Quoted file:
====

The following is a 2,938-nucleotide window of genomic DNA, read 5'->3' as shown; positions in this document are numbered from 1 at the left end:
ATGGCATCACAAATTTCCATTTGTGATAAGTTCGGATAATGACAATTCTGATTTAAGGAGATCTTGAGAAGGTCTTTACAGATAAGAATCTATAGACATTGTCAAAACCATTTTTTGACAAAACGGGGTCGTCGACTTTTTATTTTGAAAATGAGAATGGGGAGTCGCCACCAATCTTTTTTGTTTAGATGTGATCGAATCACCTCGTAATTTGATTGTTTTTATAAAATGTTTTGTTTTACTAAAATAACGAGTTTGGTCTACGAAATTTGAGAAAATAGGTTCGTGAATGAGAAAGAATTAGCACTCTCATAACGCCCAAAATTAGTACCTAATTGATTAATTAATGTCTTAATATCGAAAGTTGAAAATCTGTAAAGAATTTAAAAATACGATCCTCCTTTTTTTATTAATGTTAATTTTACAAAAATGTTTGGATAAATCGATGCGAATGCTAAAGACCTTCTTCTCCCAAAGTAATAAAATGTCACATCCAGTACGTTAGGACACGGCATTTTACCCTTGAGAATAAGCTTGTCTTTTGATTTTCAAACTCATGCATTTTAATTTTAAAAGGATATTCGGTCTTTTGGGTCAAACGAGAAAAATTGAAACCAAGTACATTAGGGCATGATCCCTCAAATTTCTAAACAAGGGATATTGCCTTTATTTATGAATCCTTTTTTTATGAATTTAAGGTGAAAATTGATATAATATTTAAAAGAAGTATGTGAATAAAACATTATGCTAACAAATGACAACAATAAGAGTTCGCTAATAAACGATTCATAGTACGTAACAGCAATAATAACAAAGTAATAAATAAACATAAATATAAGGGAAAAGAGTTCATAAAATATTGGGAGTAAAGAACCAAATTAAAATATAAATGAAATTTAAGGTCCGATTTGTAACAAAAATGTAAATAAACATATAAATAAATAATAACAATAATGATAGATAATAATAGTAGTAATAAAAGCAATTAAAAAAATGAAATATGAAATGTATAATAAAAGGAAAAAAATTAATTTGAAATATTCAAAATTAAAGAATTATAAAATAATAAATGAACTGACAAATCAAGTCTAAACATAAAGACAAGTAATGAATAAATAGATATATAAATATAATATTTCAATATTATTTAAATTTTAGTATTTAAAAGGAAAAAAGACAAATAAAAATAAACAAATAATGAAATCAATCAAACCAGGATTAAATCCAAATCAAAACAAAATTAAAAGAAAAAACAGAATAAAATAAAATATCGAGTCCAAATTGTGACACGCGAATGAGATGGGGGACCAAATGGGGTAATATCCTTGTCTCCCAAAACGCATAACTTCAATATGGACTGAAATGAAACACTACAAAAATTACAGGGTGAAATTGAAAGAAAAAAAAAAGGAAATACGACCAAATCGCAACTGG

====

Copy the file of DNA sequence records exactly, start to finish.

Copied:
The following is a 2,938-nucleotide window of genomic DNA, read 5'->3' as shown; positions in this document are numbered from 1 at the left end:
ATGGCATCACAAATTTCCATTTGTGATAAGTTCGGATAATGACAATTCTGATTTAAGGAGATCTTGAGAAGGTCTTTACAGATAAGAATCTATAGACATTGTCAAAACCATTTTTTGACAAAACGGGGTCGTCGACTTTTTATTTTGAAAATGAGAATGGGGAGTCGCCACCAATCTTTTTTGTTTAGATGTGATCGAATCACCTCGTAATTTGATTGTTTTTATAAAATGTTTTGTTTTACTAAAATAACGAGTTTGGTCTACGAAATTTGAGAAAATAGGTTCGTGAATGAGAAAGAATTAGCACTCTCATAACGCCCAAAATTAGTACCTAATTGATTAATTAATGTCTTAATATCGAAAGTTGAAAATCTGTAAAGAATTTAAAAATACGATCCTCCTTTTTTTATTAATGTTAATTTTACAAAAATGTTTGGATAAATCGATGCGAATGCTAAAGACCTTCTTCTCCCAAAGTAATAAAATGTCACATCCAGTACGTTAGGACACGGCATTTTACCCTTGAGAATAAGCTTGTCTTTTGATTTTCAAACTCATGCATTTTAATTTTAAAAGGATATTCGGTCTTTTGGGTCAAACGAGAAAAATTGAAACCAAGTACATTAGGGCATGATCCCTCAAATTTCTAAACAAGGGATATTGCCTTTATTTATGAATCCTTTTTTTATGAATTTAAGGTGAAAATTGATATAATATTTAAAAGAAGTATGTGAATAAAACATTATGCTAACAAATGACAACAATAAGAGTTCGCTAATAAACGATTCATAGTACGTAACAGCAATAATAACAAAGTAATAAATAAACATAAATATAAGGGAAAAGAGTTCATAAAATATTGGGAGTAAAGAACCAAATTAAAATATAAATGAAATTTAAGGTCCGATTTGTAACAAAAATGTAAATAAACATATAAATAAATAATAACAATAATGATAGATAATAATAGTAGTAATAAAAGCAATTAAAAAAATGAAATATGAAATGTATAATAAAAGGAAAAAAATTAATTTGAAATATTCAAAATTAAAGAATTATAAAATAATAAATGAACTGACAAATCAAGTCTAAACATAAAGACAAGTAATGAATAAATAGATATATAAATATAATATTTCAATATTATTTAAATTTTAGTATTTAAAAGGAAAAAAGACAAATAAAAATAAACAAATAATGAAATCAATCAAACCAGGATTAAATCCAAATCAAAACAAAATTAAAAGAAAAAACAGAATAAAATAAAATATCGAGTCCAAATTGTGACACGCGAATGAGATGGGGGACCAAATGGGGTAATATCCTTGTCTCCCAAAACGCATAACTTCAATATGGACTGAAATGAAACACTACAAAAATTACAGGGTGAAATTGAAAGAAAAAAAAAAGGAAATACGACCAAATCGCAACTGG